One idea we had (we never actually did), was to go down and stand with the giant sandwich all around us saying “warning speed camera behind us”. And then on the other side of that speed camera, there was another set of lights before a major road. We were going to organize a charity to collect donations and have another guy with a sandwich or saying, “If we just saved you a $300 fine, donate to the charity at the lights”.

Now you can see that that’s quirky; it’s newsworthy. We could have tied it into how we think differently about not-for-profit marketing and how there’s a social contract when you’re advertising. All of that is newsworthy; and if you were reporter, you’d be interested. It’s also a hell of a lot of logistics and cost.

So let me give you a much easier way to get into the newspapers, the media, without having to go to the expense and the time. This is a habit that I have every day, three times a day. When I first get up around lunchtime (I actually have about five minutes to lunchtime), and before I log off for my afternoon break – and it is answering media call outs.

There’s a whole ton of publications. Every country has their own. The best known is called HARO (help a reporter out). And the way it works is that media commentators send out requests for comments. And they’ll say something like – “I’m writing an article on ‘how to sell accounting courses online’. Looking for someone who’s done successfully to give some insights”.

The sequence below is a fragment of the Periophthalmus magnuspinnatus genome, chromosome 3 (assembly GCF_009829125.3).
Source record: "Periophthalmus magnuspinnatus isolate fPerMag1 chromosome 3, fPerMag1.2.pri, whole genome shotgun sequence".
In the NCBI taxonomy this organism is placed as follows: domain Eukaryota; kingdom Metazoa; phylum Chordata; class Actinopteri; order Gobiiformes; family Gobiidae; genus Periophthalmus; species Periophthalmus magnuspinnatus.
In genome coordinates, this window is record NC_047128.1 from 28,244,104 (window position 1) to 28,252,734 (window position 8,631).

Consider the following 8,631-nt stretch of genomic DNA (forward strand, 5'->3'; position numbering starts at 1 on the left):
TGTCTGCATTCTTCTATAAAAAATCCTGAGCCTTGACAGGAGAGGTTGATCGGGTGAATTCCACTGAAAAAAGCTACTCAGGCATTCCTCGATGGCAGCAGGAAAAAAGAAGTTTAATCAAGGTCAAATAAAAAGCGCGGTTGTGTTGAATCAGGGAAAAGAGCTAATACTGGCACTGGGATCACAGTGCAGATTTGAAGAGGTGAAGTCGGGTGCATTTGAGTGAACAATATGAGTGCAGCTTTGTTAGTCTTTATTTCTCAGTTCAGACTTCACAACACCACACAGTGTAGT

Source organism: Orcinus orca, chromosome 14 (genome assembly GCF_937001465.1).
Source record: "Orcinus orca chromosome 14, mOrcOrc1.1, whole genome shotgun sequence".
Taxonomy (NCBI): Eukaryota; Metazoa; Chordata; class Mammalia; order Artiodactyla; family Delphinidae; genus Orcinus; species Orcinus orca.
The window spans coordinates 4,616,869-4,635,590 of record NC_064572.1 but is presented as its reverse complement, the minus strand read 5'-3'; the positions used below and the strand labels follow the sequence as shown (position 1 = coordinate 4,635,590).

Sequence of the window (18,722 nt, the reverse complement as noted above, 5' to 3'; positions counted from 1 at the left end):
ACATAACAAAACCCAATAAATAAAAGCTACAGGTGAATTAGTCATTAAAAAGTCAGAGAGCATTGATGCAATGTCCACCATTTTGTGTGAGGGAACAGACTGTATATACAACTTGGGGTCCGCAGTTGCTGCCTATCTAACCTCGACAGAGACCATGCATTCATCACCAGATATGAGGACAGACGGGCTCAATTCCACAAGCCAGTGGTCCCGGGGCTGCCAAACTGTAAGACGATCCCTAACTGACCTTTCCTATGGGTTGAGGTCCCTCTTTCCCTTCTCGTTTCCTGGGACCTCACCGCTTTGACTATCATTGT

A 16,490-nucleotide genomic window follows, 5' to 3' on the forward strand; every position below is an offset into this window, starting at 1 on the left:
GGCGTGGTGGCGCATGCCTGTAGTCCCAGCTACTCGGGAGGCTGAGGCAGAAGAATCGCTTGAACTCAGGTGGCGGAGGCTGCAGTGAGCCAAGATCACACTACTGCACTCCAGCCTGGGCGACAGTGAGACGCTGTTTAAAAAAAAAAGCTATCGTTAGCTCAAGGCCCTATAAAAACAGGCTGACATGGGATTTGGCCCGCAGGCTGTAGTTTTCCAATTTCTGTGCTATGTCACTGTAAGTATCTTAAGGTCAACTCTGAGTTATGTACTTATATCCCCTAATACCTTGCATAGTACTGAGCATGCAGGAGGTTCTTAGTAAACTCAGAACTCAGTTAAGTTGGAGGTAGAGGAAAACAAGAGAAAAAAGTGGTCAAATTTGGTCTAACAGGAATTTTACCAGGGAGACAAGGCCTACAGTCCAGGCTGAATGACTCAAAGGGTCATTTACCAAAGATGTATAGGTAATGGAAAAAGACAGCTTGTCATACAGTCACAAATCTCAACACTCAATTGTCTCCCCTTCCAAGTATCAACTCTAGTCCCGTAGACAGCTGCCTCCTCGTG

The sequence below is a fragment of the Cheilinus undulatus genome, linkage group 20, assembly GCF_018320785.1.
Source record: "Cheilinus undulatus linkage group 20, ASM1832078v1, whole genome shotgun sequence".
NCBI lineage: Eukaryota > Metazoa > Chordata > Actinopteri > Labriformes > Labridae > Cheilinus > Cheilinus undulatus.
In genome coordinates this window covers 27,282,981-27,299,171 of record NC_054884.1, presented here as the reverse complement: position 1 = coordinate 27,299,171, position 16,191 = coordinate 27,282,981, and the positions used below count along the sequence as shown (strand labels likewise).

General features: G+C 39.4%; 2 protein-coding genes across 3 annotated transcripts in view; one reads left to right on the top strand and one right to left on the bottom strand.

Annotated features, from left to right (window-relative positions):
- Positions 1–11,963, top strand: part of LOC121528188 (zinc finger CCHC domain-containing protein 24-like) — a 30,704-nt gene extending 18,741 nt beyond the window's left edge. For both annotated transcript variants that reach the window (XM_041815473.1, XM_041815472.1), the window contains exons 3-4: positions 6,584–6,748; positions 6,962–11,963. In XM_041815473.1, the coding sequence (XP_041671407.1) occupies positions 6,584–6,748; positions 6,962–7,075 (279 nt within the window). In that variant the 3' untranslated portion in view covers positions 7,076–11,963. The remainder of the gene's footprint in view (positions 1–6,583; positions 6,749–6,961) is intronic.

They ask anyone to respond to these. It’s totally free and they choose the best ones to put into their publication. Normally, you get an SEO backlink; you get a name. Sometimes you can get your face in the online newspapers, blogs, wherever.

Dan Lemp: 4:59

Okay, cool. So how does someone write a response to those call outs that will actually catch the attention of the reporter and more likely get them into the media?

Josh Strawczynski: 5:09

That is a skill. And this is something that a lot of people just haven’t worked out, even though it’s common sense. Reporters are time poor, and a lot of them get paid only on the articles they write that get accepted. So your job is not to think of it as just a story, but think about the writer as a person and how you can make their life easiest.

What are they looking for? They’re looking to write this article as quickly as possible; they’re looking not to have to put too much time into it. And, they’re looking for something that their editor is going to pick up and go, “Yep. This is amazing.”

So, here’s what not to do: do not write back to these and say, “I’m an expert accountant. I can answer this”. You’ve already lost. You need to write a quirky answer. You need to be bold. You need to stand out and just hope that they use you.

I write about five of these a day; so about 25 a week. Normally, I’ll end up in between two to five publications. Some of them very, very small. Some of them big; some of them not really related to our topic at all, but that’s just the way that it runs. Sorry, specifically the skills Dan, sorry, I got a little off topic.